- Identical Grandson: The grandson of Chipping's pupil Sutterwick visits the elderly teacher. Chipping initially mistakes the lad for his grandfather, and then his father, who is revealed never went to Brookfield.
- Intermission: Part One ends with Chipping chasing after Bridget.
- Law of Inverse Fertility: Depressed over being passed over as Headmaster, Chipping talks to Katherine about his failings as a husband, commenting about his failure to give her a child. Katherine retorts that maybe that could be her fault. She further comments that they have plenty of children. All Boys.
- Only Sane Man: Chipping feels this way while attending Katherine's party.
- Pyrrhic Victory: Despite Lord Sutterwick's longstanding opposition to Chipping (due to his marriage to Katherine), he is finally made Headmaster. Unfortunately, on that same day, Katherine is killed in a bombing raid. Fortunately downplayed, for Chipping carries on as Headmaster to great success.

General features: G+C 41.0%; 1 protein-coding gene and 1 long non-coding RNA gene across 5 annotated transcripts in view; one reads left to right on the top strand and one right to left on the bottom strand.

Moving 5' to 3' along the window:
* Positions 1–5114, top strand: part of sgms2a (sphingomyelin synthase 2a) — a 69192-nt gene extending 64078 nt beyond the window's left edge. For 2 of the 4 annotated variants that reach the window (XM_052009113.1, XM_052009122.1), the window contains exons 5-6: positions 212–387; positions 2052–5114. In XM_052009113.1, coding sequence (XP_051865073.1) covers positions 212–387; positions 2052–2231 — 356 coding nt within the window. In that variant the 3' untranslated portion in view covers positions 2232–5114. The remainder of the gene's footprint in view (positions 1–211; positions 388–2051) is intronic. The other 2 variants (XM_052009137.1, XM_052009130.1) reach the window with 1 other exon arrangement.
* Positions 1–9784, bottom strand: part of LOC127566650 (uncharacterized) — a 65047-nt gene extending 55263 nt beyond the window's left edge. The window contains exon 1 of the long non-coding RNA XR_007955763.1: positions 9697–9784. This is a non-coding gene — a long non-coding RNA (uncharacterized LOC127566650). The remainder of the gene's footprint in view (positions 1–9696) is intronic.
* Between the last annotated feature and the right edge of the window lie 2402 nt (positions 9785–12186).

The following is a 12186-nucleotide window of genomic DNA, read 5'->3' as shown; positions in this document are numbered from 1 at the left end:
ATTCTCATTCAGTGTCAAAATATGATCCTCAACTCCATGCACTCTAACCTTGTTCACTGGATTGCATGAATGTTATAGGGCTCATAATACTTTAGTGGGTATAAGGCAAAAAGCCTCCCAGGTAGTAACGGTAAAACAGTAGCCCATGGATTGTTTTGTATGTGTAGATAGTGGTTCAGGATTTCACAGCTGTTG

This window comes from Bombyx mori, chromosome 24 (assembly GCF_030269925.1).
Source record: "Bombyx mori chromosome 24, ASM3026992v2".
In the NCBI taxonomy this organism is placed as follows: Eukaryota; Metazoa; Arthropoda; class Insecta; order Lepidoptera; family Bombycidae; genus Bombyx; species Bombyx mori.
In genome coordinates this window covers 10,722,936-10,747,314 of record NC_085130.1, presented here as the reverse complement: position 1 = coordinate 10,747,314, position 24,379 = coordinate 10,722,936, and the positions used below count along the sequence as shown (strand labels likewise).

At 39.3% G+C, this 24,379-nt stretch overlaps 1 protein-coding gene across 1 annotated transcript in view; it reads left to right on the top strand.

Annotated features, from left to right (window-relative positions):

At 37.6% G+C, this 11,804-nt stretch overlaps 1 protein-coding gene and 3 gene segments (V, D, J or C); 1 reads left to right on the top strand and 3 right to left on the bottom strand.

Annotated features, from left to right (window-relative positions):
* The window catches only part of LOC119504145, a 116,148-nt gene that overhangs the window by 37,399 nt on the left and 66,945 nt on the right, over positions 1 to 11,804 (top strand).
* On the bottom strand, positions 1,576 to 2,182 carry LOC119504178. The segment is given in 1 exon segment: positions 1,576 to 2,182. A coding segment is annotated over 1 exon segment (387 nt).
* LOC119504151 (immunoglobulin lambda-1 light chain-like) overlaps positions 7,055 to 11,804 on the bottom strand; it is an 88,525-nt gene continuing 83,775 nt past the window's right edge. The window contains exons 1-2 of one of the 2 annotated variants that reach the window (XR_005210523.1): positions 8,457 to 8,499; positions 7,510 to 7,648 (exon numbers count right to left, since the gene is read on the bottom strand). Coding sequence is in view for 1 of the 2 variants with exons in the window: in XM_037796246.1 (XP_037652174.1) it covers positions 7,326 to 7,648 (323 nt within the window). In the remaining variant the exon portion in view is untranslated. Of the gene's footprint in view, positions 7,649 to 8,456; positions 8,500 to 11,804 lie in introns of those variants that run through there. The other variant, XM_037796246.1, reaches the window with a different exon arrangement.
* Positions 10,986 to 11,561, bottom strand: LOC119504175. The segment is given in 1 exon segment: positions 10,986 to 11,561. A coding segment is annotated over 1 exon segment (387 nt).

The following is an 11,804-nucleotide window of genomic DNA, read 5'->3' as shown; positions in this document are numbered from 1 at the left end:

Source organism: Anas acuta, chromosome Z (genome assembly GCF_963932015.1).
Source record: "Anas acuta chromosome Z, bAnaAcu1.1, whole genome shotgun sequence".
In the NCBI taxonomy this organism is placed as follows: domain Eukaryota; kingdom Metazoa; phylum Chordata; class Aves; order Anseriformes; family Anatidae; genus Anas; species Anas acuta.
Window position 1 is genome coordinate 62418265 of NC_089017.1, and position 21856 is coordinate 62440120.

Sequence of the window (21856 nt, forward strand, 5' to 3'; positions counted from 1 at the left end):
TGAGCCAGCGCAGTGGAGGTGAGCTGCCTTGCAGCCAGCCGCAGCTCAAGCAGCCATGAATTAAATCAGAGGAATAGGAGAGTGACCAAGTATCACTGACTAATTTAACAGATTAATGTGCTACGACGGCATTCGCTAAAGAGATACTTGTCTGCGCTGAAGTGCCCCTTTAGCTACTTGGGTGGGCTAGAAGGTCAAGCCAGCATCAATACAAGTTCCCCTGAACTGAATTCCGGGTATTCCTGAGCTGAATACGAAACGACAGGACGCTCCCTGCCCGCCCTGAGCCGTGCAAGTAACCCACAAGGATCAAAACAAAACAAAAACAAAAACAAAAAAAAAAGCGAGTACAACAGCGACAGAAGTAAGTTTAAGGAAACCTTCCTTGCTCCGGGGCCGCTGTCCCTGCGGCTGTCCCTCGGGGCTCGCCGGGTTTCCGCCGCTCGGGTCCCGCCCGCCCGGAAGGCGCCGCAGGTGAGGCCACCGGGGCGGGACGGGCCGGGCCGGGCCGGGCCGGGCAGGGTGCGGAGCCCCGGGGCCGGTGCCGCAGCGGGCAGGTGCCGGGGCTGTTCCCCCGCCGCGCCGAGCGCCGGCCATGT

- Rescue Romance:
- When Katherine's former lover shows up at her party uninvited, Chipping shows him the door.
- Katherine, believing her background will ruin Chipping's reputation, drives out of Brookfield. Chipping chases after her.
- Romantic Wingman:
- Despite his best intentions, Chipping does a rather bad job trying to promote his friend Johnny Longbridge to Katherine's attentions.
- Max pushes Chipping to attend Katherine's party, reciting the address Chipping claims to have forgotten.
- Secret Test of Character: Although she already has her mind made up, Katherine seeing Chipping firmly escort Bill Calbury out the door confirms that the schoolteacher is the man for her.
- Setting Update: The Musical updates the story, spanning from 1924 to 1968.
- Spared by the Adaptation:
- Chipping survives to the end.
- Subverted for Katherine. In this film she doesn't die in childbirth after a short marriage with Chipping. Instead, she and Chipping are allowed a long happy marriage of twenty years, until her death in a bombing raid.